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Concrete schools safety alert about risk of collapse without warning was sent to ministers in 2019

The government was warned four years ago that unsafe concrete used in schools could collapse without warning, i can reveal.

Ministers have claimed that they had to take the snap decision to close more than 150 schools just days before the start of the new term because of “new evidence” this summer that reinforced autoclaved aerated concrete (RAAC) could fail with “no warning”, rather than a previous assessment that remedial work should be carried out where there was visible evidence of buildings being affected.

However, i has been told that an alert was sent to the Department for Education (DfE) and the Local Government Association (LGA) in 2019 from a structural engineering organisation that buildings where RAAC was used could collapse “with very little noticeable warning”.

The alert was sent by the Standing Committee on Structural Safety following the collapse of a flat roof containing RAAC at a school in 2018.

It said: “Sight must not be lost of the fact that the 2018 collapse was sudden with very little noticeable warning.

“This is indicative of shear failure in cementitious materials and can only be protected against by knowing that there is sufficient shear resistance in the material, the reinforcement, or both.”

The committee said the LGA and DfE had agreed that “the condition of all buildings should be regularly monitored, taking a risk-based approach that gives due deliberation to the use of the building with consideration given to the possible impact of reduced maintenance”.

On Friday, schools minister Nick Gibb told Sky News that “new evidence” had emerged over the summer about the dangers of RAAC. The DfE said their review of the unsafe concrete showed where RAAC had “failed with no warning”.

Ministers have faced outrage over the short notice given to parents and headteachers over the closure of schools.

A Government source claimed there was a difference between the standing committee’s 2019 alert that the concrete could collapse with “very little noticeable warning” and the new assessment that it could fail with “no warning”.

It has also emerged that checks on schools which could be at risk from collapse of the unsafe concrete were suspended during the pandemic.

A health and safety assessment from the GMB union dated July 2023, seen by i, reveals that after “a number of high-risk schools were identified by DfE and the devolved governments in 2019 and 2020 … Covid hit, and the identification programme was effectively suspended. Union pressure forced DfE to restart their programme in 2021”.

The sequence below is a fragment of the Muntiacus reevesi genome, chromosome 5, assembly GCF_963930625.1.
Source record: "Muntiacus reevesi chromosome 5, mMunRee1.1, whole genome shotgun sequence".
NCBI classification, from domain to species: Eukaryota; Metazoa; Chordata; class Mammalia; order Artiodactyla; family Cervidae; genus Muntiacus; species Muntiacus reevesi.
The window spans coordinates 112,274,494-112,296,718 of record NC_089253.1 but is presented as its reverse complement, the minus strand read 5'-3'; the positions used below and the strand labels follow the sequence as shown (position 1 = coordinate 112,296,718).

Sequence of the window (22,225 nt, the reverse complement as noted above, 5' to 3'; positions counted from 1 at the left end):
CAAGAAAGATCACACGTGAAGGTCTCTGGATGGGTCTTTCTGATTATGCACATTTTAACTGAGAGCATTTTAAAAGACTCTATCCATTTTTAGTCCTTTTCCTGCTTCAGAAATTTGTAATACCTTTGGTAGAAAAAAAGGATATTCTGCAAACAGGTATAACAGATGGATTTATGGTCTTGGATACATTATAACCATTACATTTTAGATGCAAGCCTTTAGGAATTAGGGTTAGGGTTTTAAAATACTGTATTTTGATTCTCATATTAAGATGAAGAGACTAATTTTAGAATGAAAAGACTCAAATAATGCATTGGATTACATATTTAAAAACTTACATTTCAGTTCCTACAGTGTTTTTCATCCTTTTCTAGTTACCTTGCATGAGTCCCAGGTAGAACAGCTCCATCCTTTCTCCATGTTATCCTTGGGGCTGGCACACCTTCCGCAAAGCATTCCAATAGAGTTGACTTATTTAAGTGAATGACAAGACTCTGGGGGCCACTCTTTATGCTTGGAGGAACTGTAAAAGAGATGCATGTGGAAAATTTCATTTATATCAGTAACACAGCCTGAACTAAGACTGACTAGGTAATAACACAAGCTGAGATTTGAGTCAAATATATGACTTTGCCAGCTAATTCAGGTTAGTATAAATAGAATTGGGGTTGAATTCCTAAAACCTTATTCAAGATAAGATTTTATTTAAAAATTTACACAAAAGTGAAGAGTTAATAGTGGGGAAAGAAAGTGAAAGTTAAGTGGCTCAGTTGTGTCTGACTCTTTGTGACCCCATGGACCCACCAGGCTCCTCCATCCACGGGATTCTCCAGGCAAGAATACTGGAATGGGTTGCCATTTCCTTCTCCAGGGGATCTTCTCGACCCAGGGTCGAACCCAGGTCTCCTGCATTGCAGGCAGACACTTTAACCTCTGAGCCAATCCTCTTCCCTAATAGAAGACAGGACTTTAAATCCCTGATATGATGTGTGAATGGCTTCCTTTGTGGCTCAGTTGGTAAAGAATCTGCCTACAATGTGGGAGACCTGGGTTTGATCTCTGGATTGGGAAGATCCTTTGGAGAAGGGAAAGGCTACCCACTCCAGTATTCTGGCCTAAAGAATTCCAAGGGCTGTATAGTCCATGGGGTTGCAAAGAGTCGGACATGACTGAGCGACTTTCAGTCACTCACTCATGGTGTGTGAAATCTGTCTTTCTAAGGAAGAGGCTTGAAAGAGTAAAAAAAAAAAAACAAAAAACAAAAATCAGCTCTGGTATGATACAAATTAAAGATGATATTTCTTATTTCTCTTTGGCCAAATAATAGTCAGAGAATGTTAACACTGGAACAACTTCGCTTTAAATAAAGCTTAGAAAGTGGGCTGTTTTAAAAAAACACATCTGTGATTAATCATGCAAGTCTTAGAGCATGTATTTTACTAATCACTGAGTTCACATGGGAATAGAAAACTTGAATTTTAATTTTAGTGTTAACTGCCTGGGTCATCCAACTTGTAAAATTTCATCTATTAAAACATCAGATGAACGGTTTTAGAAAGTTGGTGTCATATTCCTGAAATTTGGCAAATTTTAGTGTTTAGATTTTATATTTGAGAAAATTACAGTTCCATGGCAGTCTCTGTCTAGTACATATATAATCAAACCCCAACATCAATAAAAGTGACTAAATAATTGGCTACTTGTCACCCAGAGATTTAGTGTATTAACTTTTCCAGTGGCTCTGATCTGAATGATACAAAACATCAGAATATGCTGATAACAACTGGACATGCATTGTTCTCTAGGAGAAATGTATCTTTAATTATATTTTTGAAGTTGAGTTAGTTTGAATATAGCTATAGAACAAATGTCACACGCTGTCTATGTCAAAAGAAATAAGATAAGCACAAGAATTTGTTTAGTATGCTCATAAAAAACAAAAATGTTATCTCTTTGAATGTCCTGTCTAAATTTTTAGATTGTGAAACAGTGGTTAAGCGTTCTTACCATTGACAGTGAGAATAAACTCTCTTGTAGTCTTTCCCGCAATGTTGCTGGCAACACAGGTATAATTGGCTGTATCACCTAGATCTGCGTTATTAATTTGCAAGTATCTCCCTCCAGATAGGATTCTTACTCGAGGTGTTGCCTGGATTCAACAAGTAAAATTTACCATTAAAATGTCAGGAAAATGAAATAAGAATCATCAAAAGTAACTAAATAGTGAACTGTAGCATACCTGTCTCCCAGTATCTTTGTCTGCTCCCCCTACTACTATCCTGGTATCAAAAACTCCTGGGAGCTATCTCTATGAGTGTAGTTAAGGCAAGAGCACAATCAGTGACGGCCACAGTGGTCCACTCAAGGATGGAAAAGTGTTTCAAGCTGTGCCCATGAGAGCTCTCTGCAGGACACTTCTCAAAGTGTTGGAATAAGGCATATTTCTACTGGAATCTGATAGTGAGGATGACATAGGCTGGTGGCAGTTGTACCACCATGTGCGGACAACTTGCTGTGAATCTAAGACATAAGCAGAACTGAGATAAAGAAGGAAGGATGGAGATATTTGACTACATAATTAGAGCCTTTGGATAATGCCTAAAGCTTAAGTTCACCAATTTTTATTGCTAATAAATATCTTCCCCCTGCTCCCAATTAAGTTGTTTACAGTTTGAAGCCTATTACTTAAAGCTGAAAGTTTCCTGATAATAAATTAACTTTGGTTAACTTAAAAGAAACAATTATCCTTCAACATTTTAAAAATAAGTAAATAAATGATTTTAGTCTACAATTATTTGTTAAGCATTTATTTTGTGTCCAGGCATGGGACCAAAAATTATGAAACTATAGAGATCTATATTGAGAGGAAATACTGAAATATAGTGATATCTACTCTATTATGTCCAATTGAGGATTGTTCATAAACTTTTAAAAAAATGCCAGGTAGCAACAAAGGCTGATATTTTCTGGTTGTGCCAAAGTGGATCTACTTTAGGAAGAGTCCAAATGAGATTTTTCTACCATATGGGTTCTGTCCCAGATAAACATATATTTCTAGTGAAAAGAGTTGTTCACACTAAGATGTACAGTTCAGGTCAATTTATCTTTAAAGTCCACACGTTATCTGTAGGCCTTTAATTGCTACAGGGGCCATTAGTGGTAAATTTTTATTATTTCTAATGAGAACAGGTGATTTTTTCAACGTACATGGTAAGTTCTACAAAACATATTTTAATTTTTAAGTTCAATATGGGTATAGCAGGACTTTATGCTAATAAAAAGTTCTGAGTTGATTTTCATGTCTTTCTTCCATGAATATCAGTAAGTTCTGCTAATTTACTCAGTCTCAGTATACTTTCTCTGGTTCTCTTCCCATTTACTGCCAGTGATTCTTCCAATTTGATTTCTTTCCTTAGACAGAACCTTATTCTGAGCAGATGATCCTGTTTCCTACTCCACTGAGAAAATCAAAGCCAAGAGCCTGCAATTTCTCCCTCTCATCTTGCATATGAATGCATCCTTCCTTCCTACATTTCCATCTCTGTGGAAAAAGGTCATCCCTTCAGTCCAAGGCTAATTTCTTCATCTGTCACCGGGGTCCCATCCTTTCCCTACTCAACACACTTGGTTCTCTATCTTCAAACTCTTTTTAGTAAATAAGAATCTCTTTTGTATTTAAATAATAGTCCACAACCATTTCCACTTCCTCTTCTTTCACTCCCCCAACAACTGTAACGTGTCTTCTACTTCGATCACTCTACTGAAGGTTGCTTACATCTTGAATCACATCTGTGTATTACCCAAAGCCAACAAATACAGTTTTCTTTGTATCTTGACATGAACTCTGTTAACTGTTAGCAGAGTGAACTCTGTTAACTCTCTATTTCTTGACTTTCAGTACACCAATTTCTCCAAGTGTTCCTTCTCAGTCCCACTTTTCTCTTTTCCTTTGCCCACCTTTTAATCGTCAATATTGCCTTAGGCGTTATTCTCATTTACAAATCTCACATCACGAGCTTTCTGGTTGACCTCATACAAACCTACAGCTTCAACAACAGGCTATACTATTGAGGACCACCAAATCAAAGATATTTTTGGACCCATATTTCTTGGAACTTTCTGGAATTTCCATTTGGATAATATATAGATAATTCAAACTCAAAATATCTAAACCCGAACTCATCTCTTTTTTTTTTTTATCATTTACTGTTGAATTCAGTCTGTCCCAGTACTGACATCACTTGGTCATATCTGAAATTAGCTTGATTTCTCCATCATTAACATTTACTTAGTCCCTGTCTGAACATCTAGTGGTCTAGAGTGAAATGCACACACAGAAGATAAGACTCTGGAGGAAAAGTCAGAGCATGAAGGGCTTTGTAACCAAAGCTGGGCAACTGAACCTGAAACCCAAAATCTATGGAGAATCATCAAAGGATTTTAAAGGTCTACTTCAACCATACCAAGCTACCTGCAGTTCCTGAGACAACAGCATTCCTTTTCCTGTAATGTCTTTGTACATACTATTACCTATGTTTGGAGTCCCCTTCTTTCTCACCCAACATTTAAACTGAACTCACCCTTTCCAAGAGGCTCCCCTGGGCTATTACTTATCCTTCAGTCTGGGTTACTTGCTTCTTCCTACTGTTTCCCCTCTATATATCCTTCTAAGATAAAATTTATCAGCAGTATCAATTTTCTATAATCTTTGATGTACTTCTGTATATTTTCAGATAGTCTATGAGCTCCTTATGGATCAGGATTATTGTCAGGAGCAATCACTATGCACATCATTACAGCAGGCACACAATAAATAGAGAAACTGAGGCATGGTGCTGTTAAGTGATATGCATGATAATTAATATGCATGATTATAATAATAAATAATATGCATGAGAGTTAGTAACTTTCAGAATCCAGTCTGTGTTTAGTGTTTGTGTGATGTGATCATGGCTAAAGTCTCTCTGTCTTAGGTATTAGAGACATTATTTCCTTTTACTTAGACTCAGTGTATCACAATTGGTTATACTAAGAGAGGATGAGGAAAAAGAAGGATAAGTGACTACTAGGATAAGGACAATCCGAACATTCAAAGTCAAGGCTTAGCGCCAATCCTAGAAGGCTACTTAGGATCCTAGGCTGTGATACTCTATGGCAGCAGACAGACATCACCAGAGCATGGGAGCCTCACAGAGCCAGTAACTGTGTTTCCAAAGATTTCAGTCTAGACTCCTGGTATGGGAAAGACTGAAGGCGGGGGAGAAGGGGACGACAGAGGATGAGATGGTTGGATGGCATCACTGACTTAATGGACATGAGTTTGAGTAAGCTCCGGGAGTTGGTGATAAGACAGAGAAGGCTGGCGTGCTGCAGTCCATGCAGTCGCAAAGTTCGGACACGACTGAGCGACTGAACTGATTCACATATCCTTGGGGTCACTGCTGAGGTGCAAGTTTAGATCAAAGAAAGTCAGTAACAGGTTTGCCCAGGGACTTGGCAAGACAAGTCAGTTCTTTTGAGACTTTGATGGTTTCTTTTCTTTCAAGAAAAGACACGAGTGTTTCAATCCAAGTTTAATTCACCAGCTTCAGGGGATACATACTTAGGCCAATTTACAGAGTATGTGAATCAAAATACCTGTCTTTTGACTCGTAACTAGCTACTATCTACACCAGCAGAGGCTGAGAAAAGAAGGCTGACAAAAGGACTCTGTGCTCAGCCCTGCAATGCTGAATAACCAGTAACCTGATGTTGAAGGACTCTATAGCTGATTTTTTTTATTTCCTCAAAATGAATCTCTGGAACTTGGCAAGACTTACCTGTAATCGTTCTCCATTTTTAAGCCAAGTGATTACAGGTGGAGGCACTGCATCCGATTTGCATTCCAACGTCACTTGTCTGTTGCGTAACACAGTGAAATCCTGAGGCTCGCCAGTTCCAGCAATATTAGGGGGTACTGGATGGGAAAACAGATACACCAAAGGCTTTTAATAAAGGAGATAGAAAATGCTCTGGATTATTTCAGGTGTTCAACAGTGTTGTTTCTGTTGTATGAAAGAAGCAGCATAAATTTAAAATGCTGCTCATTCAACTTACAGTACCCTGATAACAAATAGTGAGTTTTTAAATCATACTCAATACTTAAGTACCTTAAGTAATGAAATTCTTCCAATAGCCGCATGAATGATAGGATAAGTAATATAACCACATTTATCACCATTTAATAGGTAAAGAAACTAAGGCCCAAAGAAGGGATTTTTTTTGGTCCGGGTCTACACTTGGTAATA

A Government source insisted that the DfE did not run an identification programme for RAAC until 2022.

GMB, Unison and other unions have been raising the issue with ministers and officials for months due to the risk posed to their members in working in schools and other public buildings.

While Education Secretary Gillian Keegan was only appointed to her role last October, there is pressure on her to address Parliament when MPs return next week and give full details of how much the Government knew about the concrete issue.

A senior Tory MP told i: “There are pretty big questions about why the Department for Education took so long to respond, and why it came through only days before schools were set to return. It’s bound to put more stress on parents.

“It’s right that they’ve taken steps to ensure the safety of schools, but we really can’t be having any more disruption to children’s education.

“I hope to hear more from the Education Secretary when Parliament returns next week about why this decision was delayed.”

Dan Shears, GMB national health and safety director, said: “The Department for Education must urgently share details of which schools are affected.

“The National Audit Office identified 572 schools potentially at risk, and DfE only mention 156, so what is happening to the other 416?

“Crucially, what’s happened to schools who have not responded to their survey at all?

“Affected schools must take this incredibly seriously, as the RAAC could fail at any time and poses a catastrophic risk.

“The health and safety of pupils and workers is the paramount concern, while GMB members should suffer no financial detriment if schools switch to online learning.”

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